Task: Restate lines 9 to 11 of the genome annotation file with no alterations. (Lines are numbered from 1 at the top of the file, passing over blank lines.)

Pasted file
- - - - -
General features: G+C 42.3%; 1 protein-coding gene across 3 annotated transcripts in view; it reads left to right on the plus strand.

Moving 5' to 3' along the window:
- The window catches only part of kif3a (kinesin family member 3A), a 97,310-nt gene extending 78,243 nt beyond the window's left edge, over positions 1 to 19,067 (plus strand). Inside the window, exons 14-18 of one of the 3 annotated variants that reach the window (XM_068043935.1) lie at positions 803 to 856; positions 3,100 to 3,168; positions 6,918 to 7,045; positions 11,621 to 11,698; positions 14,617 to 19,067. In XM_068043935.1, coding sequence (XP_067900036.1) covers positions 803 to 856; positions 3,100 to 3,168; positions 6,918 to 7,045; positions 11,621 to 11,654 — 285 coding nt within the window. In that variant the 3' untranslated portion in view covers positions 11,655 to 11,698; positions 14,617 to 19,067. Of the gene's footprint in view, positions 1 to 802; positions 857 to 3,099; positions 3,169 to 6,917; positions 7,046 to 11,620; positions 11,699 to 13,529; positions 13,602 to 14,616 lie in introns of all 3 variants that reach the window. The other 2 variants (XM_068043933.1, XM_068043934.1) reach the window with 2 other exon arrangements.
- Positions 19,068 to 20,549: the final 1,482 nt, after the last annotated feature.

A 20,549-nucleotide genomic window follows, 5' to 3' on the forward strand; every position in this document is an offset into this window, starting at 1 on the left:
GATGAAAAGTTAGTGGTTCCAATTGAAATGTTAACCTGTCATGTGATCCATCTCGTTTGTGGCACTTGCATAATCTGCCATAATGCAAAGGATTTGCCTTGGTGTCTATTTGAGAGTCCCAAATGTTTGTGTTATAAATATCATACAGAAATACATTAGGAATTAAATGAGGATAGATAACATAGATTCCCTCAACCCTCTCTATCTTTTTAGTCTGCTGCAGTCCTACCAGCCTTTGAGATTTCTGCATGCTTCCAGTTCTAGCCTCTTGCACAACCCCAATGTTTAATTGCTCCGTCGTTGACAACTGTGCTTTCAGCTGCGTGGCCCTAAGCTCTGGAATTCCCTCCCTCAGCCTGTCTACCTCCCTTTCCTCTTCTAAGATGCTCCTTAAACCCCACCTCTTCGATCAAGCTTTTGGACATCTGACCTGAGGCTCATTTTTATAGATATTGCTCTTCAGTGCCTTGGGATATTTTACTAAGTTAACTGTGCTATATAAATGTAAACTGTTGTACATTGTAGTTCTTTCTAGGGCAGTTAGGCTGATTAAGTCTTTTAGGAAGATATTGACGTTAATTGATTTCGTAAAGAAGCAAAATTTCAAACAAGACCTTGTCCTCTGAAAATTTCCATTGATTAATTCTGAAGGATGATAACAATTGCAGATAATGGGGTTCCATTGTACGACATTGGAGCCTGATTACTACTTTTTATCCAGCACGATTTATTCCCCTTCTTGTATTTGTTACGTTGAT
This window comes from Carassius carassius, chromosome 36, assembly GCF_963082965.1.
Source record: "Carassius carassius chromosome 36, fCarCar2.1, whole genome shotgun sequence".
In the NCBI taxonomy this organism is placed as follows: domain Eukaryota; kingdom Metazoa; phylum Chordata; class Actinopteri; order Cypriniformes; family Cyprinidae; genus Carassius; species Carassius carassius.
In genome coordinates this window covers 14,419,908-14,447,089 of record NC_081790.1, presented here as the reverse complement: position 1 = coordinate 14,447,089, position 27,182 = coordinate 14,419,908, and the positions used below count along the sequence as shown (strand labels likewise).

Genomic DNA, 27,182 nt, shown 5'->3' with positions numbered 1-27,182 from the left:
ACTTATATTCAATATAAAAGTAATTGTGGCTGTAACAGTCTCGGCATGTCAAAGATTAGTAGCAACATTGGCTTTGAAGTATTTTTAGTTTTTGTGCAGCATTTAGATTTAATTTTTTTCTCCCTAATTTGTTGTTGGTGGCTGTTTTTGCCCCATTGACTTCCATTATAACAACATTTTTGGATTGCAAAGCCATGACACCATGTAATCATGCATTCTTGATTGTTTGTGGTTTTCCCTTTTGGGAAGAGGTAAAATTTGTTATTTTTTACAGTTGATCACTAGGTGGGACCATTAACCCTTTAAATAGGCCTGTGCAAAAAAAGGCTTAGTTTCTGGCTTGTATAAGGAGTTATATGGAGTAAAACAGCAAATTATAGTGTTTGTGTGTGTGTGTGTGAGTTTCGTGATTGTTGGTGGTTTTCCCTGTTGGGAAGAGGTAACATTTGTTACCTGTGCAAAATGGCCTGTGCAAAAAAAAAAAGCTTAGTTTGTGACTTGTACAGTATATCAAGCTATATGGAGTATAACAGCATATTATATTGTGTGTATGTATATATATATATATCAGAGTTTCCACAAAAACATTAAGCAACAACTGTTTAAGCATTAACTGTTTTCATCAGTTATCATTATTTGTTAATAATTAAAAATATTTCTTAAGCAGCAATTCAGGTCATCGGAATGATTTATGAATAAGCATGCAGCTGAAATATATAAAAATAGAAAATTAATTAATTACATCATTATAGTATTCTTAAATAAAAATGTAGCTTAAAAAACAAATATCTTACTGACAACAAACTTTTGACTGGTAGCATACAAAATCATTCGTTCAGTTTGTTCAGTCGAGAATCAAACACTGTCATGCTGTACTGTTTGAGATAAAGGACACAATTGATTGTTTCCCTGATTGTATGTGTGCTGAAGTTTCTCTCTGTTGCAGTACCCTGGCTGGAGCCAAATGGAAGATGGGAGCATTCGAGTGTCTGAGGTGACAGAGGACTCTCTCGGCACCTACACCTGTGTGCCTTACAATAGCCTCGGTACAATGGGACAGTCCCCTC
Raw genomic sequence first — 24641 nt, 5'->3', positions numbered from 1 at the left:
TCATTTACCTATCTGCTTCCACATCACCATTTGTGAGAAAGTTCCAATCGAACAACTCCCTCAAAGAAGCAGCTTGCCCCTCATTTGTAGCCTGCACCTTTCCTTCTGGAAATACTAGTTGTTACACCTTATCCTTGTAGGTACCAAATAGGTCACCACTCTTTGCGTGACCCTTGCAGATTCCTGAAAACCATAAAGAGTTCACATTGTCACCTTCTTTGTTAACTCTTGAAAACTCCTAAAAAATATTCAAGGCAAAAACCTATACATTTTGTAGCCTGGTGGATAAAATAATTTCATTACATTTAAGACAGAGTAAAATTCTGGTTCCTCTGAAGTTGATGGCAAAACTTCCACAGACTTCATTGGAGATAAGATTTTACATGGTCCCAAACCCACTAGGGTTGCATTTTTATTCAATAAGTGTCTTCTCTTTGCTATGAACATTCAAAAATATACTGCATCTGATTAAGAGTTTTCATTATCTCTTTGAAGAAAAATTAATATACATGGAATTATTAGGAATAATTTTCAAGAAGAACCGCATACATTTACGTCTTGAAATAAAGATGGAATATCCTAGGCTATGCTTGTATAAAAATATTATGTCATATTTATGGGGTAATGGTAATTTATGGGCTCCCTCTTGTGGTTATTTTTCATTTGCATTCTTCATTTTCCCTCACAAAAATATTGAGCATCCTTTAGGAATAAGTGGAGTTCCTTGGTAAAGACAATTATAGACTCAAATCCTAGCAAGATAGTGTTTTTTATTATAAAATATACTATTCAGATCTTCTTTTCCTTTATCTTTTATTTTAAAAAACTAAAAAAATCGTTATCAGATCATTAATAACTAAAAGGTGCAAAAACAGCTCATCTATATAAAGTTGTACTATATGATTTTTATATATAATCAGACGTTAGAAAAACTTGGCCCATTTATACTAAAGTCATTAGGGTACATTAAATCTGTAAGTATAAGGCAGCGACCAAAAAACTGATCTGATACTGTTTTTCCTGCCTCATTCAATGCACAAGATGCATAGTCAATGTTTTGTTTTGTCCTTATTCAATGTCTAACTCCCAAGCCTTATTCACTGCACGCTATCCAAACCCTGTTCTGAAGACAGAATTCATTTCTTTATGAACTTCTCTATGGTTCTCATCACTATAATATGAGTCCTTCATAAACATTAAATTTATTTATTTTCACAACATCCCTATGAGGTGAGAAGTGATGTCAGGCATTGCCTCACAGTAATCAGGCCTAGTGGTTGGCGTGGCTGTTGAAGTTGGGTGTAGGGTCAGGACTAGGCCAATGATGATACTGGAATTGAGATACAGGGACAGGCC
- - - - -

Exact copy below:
In the NCBI taxonomy this organism is placed as follows: domain Eukaryota; kingdom Metazoa; phylum Chordata; class Actinopteri; order Cypriniformes; family Cyprinidae; genus Carassius; species Carassius carassius.
In genome coordinates this window covers 14,419,908-14,447,089 of record NC_081790.1, presented here as the reverse complement: position 1 = coordinate 14,447,089, position 27,182 = coordinate 14,419,908, and the positions used below count along the sequence as shown (strand labels likewise).

Genomic DNA, 27,182 nt, shown 5'->3' with positions numbered 1-27,182 from the left: